The poxviruses including canarypox (ALVAC) and vaccinia viruses are promising vaccine vectors in humans, but little is known about their biology in human cells. Using recombinant enhanced green fluorescence protein (EGFP)-expressing ALVAC and vaccinia viruses, we have focused here on a side-by-side comparison of ALVAC and vaccinia virus tropism for cells from human peripheral blood and bone marrow. Both ALVAC and vaccinia viruses showed a strong bias towards monocyte infection. ALVAC minimally infected CD19+ B cells and was unable to infect ex vivo NK cells and T lymphocytes, whereas vaccinia virus could infect B lymphocytes and NK cell populations. Vaccinia virus was also able to infect T lymphocytes at low, but detectable levels that could be enhanced upon their activation. The observed preferential infection of ALVAC or vaccinia virus to monocytes was the result of preferential binding to this population, rather than lineage-specific differences in the expression of viral genes. Moreover, the level of CD14 expression on monocytes correlated with their preference to be infected with ALVAC or vaccinia virus. Both ALVAC and vaccinia viruses could infect immature monocyte derived dendritic cells (MDDCs), but only ALVAC infection induced their subsequent maturation. Vaccinia virus, however, showed greater tropism for mature MDDCs compared to ALVAC. Infection in human bone marrow cultures showed that ALVAC infection was restricted to a myelomonocytoid cell-specific CD33+ cell population, while vaccinia virus showed a strong, but not exclusive, preference for these cells. These findings have implications in terms of choosing optimal pox virus derived vectors as vaccines in terms of reducing clinical reactogenicity and inducing dendritic cell (DC) maturation.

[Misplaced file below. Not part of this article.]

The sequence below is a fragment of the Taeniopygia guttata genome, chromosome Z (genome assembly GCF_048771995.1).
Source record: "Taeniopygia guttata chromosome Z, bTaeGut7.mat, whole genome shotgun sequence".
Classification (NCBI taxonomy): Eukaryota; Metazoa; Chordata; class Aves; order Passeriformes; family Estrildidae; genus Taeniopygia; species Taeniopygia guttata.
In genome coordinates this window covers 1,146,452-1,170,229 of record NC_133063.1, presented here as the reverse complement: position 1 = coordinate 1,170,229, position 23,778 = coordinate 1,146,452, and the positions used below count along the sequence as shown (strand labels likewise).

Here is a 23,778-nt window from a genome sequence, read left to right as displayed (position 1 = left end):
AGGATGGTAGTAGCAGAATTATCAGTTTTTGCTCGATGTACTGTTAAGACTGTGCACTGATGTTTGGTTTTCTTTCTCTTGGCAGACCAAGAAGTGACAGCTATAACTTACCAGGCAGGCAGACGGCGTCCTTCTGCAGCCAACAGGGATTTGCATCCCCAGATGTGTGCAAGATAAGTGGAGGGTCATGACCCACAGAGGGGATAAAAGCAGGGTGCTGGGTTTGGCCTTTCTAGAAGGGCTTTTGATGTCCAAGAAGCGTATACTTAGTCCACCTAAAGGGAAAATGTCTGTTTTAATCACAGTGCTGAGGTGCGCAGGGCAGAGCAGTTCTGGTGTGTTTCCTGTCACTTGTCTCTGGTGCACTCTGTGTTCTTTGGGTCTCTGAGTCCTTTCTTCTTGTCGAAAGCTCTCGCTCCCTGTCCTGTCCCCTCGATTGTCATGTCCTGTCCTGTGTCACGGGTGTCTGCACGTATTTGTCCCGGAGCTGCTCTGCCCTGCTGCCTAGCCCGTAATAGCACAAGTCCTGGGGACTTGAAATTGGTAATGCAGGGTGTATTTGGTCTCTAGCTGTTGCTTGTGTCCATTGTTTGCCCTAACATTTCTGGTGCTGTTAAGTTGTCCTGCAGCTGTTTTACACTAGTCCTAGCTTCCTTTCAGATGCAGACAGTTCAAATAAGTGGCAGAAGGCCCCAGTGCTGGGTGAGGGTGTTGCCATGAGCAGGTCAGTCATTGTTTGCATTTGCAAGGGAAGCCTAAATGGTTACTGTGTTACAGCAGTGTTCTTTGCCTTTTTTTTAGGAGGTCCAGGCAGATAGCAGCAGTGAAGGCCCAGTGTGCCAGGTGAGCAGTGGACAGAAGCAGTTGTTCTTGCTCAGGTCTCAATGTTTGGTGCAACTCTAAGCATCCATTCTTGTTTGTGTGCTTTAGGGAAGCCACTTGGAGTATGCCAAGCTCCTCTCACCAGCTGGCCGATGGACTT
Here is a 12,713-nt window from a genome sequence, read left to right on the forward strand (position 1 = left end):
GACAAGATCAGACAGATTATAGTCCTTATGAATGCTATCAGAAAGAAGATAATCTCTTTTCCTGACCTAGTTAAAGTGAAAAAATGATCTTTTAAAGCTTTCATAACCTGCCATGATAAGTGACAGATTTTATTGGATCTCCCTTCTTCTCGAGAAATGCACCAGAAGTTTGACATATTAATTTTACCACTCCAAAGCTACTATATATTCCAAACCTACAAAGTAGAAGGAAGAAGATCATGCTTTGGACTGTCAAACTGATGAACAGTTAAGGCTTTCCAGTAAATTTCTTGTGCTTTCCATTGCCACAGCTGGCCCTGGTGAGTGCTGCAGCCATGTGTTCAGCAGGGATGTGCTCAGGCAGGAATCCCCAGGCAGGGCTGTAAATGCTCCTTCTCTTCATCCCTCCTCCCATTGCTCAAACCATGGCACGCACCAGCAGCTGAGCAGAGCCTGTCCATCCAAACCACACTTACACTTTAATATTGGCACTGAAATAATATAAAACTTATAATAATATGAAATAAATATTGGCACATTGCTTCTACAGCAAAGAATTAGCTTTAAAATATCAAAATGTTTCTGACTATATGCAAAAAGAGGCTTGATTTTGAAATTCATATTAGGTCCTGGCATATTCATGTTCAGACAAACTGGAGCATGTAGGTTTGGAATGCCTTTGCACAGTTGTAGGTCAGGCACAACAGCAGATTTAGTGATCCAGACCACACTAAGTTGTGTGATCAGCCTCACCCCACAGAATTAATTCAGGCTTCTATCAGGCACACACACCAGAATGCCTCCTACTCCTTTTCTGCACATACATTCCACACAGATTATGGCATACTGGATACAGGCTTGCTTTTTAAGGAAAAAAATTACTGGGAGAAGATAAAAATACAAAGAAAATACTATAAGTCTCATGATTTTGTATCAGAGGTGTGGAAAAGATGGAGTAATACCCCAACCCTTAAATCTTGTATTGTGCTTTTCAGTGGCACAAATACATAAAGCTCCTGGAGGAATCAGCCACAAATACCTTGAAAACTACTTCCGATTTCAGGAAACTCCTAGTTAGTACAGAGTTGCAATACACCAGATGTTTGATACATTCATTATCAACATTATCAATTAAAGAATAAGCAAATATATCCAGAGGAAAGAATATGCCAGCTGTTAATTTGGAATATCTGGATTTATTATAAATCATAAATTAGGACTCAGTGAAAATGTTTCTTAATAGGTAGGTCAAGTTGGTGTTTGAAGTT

- Dendritic cell
- Myeloid cell
ASJC Scopus subject areas
- Molecular Medicine
- Immunology and Microbiology(all)
- Public Health, Environmental and Occupational Health
- Infectious Diseases